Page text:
Anat Spiegel's path to Minnesota has been a long one. Born in Israel, she left there at 21 after her military service and spent 18 years living in Amsterdam, composing and making music for a living.
Just a year ago, she and her American husband (also a composer) uprooted to the Twin Cities, bringing their two young children with them.
Spiegel is still adjusting to the subzero temperatures and brutal wind chills that are a relative rarity in mainland Europe.
But she has wasted no time in plunging headlong into the vibrant Minnesota music scene. Her first U.S. premiere is happening Friday as part of the Cedar Commissions at the Cedar Cultural Center in Minneapolis.
Spiegel's My Four Mothers was one of six works commissioned by the center in its annual flagship program fostering the work of Minnesota-based composers.
It's a piece that looks back at a particularly traumatic period of her Jewish heritage, from the perspective of her family's new life in the United States.
"I was born in Israel, went to school there, went into the army there," she says. "And, of course, I was aware of the Holocaust as part of my nation's history."
It was, though, something Spiegel had never been able to fully confront and investigate before coming to America the history was too raw, the city of Amsterdam too embroiled in the tangled strands of Holocaust history to enable objectivity.
"While living there, I never felt that I really had the tools or the wish to deal with ghosts from the past," she says. "I felt like it would alienate me from my day-to-day life in the city."
About 4,000 miles away from Europe and farther still from the Middle East, memories and impressions suddenly snapped into focus, however, and the need for a personal reckoning beckoned.
"During the process of writing my new piece I visited Amsterdam again," she says. "And that was actually the first time I ever went to the Holocaust Museum there."
My Four Mothers focuses on women who have had a formative influence on Spiegel's life and helped her clarify her understanding of what happened in the Holocaust.
French writer Charlotte Delbo, philosopher Sarah Kofman and painter Charlotte Salomon all get a movement to themselves, in a piece that lasts a total of 30 minutes.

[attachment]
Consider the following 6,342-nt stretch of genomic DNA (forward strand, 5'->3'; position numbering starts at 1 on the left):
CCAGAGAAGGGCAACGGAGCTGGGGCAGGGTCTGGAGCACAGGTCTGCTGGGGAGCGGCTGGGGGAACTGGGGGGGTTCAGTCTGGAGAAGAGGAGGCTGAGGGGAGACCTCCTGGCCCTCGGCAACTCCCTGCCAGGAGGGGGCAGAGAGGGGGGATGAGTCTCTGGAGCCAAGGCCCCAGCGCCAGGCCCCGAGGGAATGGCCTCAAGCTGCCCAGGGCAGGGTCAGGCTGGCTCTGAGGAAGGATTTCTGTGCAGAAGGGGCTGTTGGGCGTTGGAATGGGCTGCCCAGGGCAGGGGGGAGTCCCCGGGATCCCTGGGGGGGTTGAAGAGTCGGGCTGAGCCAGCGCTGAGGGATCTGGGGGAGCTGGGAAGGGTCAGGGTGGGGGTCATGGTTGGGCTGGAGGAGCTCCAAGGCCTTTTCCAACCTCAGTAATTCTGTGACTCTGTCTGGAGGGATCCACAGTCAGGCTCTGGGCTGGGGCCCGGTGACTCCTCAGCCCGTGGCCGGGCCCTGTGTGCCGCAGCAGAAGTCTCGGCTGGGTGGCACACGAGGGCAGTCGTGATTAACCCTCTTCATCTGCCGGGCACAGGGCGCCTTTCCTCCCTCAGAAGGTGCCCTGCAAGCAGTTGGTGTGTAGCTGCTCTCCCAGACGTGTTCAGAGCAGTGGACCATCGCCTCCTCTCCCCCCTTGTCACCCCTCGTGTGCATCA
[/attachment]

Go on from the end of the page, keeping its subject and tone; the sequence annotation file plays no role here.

The effect of the Holocaust on their lives Delbo was imprisoned in Auschwitz and Salomon died in the gas chambers there, as did Kofman's rabbi father is reflected in Spiegel's music, which uses excerpts from their writings.
The final movement of My Four Mothers is devoted to Spiegel's grandmother Dvora Grünberger-Reichstul, who survived the Holocaust but had all her immediate family killed in it.
"She died when I was 12 but was central to my family's life," Spiegel says. "The text of the last movement comes from a poem I wrote in Hebrew about her, and the other movements are in English."
Having four women as the focus of her piece is no coincidence, Spiegel adds.
"We know a lot about the male perspective of World War II, but the female version is not something I have heard a lot. The sheer darkness and intensity of their experience is overwhelming."
Spiegel is coy about attaching stylistic labels on the music that she writes. My Four Mothers has strong classical ingredients in it, she says, but also generous dashes of jazz.
It also is written for an unusual combination of performers. Spiegel features centrally, singing the main vocal and playing an Indian harmonium, a keyboard instrument with hand-operated bellows.
Joining her onstage are violinist Isabel Dammann and cellist Mikaela Marget, both of whom also have parts to sing.
"When I've played bits of the music to people, the word that came back was 'haunting,'" she says.
"I was playing a lot with tension, and how long can we hold the idea of tension without feeling very uncomfortable. It's a form of meditation on difficult topics that are hard for us to be with."
Although Spiegel emphasizes that she still feels like a "newcomer" to the Twin Cities music scene, she already is impressed by what she has found here.
"People here love music and are very open-minded," she says. "Amsterdam is quite a snobbish city when it comes to music; there is so much going on. But people here are genuinely interested, and they show up."
And it was the freedom of expression that the Cedar Commissions provided that gave Spiegel the impetus to tackle themes that she had previously found "too scary."
"Dealing with very personal themes is very new for me, and the three composers for Night 1 of the commissions worked together from the get-go," she says. "It's really helped my landing here and kept me focused on my musical practices."
Although the Holocaust is among the darkest chapters in human history, she is hopeful that My Four Mothers also has an element of positivity attached to it.
"I don't think the work is desperately depressing," she says. "The uplift comes from what these women achieved in terrible times, and in that process there is always healing, power and light."
What: Cedar Commissions Night 1: Ilan Blanck, Freaque and Anat Spiegel
Where: Cedar Cultural Center
When: 7:30 p.m. Feb. 21
Tickets: $10; $15 for two-show pass
This is an all-ages show.
Learn more about Night 2 in our interview with composer Tensae Fayise.